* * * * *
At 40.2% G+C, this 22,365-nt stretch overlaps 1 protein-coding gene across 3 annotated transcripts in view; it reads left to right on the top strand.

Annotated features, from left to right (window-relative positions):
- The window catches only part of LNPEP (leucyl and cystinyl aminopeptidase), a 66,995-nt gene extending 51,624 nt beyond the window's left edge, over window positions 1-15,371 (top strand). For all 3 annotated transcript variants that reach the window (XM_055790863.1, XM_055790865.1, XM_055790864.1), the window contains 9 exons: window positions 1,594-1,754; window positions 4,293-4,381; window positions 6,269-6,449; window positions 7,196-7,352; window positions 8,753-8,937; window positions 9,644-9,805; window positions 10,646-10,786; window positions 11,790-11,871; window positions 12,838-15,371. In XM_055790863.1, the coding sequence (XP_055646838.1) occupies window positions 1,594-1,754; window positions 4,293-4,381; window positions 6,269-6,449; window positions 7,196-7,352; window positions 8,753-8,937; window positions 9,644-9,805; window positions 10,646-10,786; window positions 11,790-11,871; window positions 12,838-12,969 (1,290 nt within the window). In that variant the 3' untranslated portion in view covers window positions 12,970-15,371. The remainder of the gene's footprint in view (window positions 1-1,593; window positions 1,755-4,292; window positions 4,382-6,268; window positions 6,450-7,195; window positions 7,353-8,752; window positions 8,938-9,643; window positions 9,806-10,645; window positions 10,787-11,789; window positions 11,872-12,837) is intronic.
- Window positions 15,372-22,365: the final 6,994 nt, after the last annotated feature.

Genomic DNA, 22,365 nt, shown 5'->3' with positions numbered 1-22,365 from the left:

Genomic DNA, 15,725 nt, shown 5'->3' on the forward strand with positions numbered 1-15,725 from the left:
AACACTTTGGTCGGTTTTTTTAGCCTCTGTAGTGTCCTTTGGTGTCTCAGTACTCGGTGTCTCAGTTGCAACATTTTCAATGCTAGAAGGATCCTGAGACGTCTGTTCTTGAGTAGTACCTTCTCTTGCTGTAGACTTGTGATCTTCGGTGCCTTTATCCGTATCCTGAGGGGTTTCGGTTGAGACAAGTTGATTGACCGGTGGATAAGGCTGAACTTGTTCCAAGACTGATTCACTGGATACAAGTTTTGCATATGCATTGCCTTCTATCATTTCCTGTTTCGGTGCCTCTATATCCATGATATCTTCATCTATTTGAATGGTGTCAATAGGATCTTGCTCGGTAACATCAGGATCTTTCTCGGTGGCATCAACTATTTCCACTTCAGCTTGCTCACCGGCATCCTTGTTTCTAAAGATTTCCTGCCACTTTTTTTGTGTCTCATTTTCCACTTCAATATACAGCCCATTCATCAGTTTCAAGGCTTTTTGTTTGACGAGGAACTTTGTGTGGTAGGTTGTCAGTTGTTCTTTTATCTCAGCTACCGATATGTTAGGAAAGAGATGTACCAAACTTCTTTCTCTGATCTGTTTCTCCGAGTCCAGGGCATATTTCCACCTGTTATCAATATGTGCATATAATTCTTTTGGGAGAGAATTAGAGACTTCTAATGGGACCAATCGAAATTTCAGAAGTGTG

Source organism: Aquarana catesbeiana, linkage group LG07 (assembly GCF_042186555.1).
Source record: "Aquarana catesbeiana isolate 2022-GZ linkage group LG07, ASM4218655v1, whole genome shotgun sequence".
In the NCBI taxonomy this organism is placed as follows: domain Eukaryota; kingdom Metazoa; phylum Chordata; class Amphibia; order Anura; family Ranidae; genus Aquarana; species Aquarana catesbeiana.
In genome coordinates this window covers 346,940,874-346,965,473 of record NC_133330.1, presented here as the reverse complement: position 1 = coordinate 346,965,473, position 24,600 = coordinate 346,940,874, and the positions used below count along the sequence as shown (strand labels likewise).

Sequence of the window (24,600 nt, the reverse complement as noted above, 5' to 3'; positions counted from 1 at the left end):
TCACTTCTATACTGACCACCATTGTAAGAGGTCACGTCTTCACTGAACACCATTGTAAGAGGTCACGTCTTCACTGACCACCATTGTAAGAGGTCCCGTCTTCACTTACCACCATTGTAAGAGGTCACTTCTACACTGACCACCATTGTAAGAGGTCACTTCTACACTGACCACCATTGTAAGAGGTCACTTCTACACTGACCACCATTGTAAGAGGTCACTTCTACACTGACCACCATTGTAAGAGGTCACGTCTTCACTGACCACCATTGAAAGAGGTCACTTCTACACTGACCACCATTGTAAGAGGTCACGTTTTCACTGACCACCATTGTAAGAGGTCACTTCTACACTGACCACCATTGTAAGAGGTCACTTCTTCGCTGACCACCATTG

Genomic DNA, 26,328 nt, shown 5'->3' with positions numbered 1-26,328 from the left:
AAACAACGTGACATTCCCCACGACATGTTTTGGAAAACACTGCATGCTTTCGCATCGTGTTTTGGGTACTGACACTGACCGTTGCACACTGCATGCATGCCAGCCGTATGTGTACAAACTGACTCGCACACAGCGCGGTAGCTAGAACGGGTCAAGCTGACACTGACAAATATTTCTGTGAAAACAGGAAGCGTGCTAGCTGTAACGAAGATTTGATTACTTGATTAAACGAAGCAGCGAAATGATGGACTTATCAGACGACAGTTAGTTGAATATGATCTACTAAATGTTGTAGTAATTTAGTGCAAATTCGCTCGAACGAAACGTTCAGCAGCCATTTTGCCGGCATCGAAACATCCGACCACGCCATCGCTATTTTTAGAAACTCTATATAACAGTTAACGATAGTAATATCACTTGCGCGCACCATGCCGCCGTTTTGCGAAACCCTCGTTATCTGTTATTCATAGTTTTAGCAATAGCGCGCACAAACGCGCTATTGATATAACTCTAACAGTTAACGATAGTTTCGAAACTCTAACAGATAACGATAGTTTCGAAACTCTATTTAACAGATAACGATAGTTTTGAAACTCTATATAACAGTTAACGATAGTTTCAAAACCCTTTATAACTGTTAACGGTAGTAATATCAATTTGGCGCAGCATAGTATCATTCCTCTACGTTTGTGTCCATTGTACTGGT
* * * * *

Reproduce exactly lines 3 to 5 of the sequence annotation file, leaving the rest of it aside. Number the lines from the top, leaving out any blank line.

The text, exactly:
- The window catches only part of LNPEP (leucyl and cystinyl aminopeptidase), a 66,995-nt gene extending 51,624 nt beyond the window's left edge, over window positions 1-15,371 (top strand). For all 3 annotated transcript variants that reach the window (XM_055790863.1, XM_055790865.1, XM_055790864.1), the window contains 9 exons: window positions 1,594-1,754; window positions 4,293-4,381; window positions 6,269-6,449; window positions 7,196-7,352; window positions 8,753-8,937; window positions 9,644-9,805; window positions 10,646-10,786; window positions 11,790-11,871; window positions 12,838-15,371. In XM_055790863.1, the coding sequence (XP_055646838.1) occupies window positions 1,594-1,754; window positions 4,293-4,381; window positions 6,269-6,449; window positions 7,196-7,352; window positions 8,753-8,937; window positions 9,644-9,805; window positions 10,646-10,786; window positions 11,790-11,871; window positions 12,838-12,969 (1,290 nt within the window). In that variant the 3' untranslated portion in view covers window positions 12,970-15,371. The remainder of the gene's footprint in view (window positions 1-1,593; window positions 1,755-4,292; window positions 4,382-6,268; window positions 6,450-7,195; window positions 7,353-8,752; window positions 8,938-9,643; window positions 9,806-10,645; window positions 10,787-11,789; window positions 11,872-12,837) is intronic.
- Window positions 15,372-22,365: the final 6,994 nt, after the last annotated feature.

Genomic DNA, 22,365 nt, shown 5'->3' with positions numbered 1-22,365 from the left: